Yale University Library


OHAM: William Waite on Hindemith


William Waite

with Caitriona Bolster

Calhoun College

Yale University

April 10, l975



Cassette Side a:                                                                                            pp. 1-14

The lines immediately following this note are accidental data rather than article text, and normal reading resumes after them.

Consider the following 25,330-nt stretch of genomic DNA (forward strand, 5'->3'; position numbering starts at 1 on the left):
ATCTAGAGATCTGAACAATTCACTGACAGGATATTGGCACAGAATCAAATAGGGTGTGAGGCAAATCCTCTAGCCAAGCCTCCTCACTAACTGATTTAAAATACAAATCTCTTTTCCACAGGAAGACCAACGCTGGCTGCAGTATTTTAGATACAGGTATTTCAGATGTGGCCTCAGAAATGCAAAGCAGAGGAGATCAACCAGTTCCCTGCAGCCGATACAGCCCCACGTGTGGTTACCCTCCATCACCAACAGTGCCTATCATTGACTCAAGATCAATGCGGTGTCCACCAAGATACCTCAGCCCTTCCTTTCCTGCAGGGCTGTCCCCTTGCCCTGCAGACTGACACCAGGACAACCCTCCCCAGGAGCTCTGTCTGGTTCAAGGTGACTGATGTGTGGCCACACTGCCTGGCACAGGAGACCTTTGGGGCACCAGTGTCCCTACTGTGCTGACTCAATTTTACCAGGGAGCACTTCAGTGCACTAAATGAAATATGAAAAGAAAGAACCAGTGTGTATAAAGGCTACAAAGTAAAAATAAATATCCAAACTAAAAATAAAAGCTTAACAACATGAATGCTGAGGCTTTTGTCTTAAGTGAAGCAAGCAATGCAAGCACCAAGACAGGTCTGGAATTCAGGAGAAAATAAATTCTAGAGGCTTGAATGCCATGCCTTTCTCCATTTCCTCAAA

Description of the graduate music department at Yale--Waite works with Hindemith and Schrade in the Collegium--anecdote about Waite's viola playing--Waite leaves for the army--changes in the situation at Yale School of Music after the war--falling out with Schrade over the nature of a Collegium Musicum--his positive influence on the Collegium--teaching presence within the school--devoted group of students--Waite begins teaching at Yale--Collegium newspaper--widespread popularity of Collegium concerts--use of audience participation in the concerts--casual social contact with Waite--personality--as a disciplinarian--as an inspiring teacher--his students as "Hindemith copies"--his presence at Yale creates a tension within the school--students' commitment to his track--as an organized person with definite goals--choice to leave teaching for a conducting career--relationship with Leo Schrade--personality clashes between the Schrades and the Hindemiths--Waite's interest in musicology--Schrade's influence on Waite--small music library--Waite copies parts for the Collegium--decisions regarding notational and performance matters--his knowledge of early music--lack of interest in the manuscript tradition behind present editions--as an excellent conductor--ideas about performance--disregard for his own suggested registrations in his organ sonatas--as a practical musician--markings in his scores have little to do with what he actually wanted--as a great composer who benefited other musicians by writing music for lesser known instruments and combinations--reticence to discuss Germany--happiness in Yale's academic environment--instituting his ideas about education--The Hochscule as a very structured school--Waite's view of his music--the beginning of his conducting career--being left behind as a composer in the 1950's--the New Haven Symphony in the 1930's, 40's, and 50's--objection to sharing the podium--attitude towards musicologists--conducting a concert in 1960.